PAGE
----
Although not inspired by it (chalk that up to a predawn trip to Haleakela Crater decades ago), I'm put in mind of this passage from the unique British stylist Denton Welch:
His dreams had been even more terrifying and wonderful than usual. He found himself lying full-length in an enormous open wound. The exposed, gently bubbling, cushiony flesh was very comfortable; but he knew that if he moved even his eyelid he would inflict terrible pain on the giant in whose wounded red bosom he lay.
In another dream, grotesquely enlarged diamonds waved about on long gold wires. They were contrived to look like sunflowers in a garden bed. Orvil was a very small child lost under the artificial leaves of these flowers. The wind blew; the diamonds rocked madly, backwards and forewards, banging their cruel facets against Orvil’s face. Like glittering, vicious footballs of ice, the huge diamonds struck his head, tearing the flesh till his eyes were filled with blood and he could feel the points of adamant ringing on white bone.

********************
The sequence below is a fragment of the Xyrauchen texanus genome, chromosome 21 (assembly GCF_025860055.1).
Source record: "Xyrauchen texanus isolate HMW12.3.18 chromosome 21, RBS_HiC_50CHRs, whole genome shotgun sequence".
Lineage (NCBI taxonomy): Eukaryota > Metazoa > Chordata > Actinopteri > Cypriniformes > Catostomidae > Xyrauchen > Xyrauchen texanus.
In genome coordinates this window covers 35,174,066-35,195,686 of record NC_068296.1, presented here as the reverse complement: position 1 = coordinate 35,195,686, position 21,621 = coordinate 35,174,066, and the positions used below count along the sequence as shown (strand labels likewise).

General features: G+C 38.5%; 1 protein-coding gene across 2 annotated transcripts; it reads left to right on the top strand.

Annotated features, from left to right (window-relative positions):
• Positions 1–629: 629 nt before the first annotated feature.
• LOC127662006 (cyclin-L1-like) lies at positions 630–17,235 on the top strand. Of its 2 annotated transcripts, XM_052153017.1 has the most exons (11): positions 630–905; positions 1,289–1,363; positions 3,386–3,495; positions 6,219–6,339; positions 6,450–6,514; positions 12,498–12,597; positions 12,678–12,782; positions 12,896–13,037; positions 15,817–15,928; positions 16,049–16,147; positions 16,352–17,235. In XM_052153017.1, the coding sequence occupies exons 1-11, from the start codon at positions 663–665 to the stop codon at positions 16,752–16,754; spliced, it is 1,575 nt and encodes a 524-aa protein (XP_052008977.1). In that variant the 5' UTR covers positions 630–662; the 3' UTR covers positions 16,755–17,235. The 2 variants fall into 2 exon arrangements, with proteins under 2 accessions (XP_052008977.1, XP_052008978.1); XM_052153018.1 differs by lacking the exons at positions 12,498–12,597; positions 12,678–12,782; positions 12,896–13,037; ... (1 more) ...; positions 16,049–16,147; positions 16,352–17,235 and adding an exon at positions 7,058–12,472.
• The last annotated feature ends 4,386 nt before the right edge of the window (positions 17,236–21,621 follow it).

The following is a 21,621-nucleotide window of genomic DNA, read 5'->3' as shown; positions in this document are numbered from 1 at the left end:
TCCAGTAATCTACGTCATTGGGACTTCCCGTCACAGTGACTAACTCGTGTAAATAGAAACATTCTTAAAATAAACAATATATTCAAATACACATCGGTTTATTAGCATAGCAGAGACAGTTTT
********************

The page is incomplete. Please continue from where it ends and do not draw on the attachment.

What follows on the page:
That's from a semiautobiographical novel, In Youth is Pleasure.
I found another book, A Voice Through a Cloud, more readable; it's an account of the aftermath of a crippling bicycle accident which eventually killed him (it took years).
Some writers compel interest simply because they write honestly and specifically about what goes on in their most peculiar minds. Welch is one such.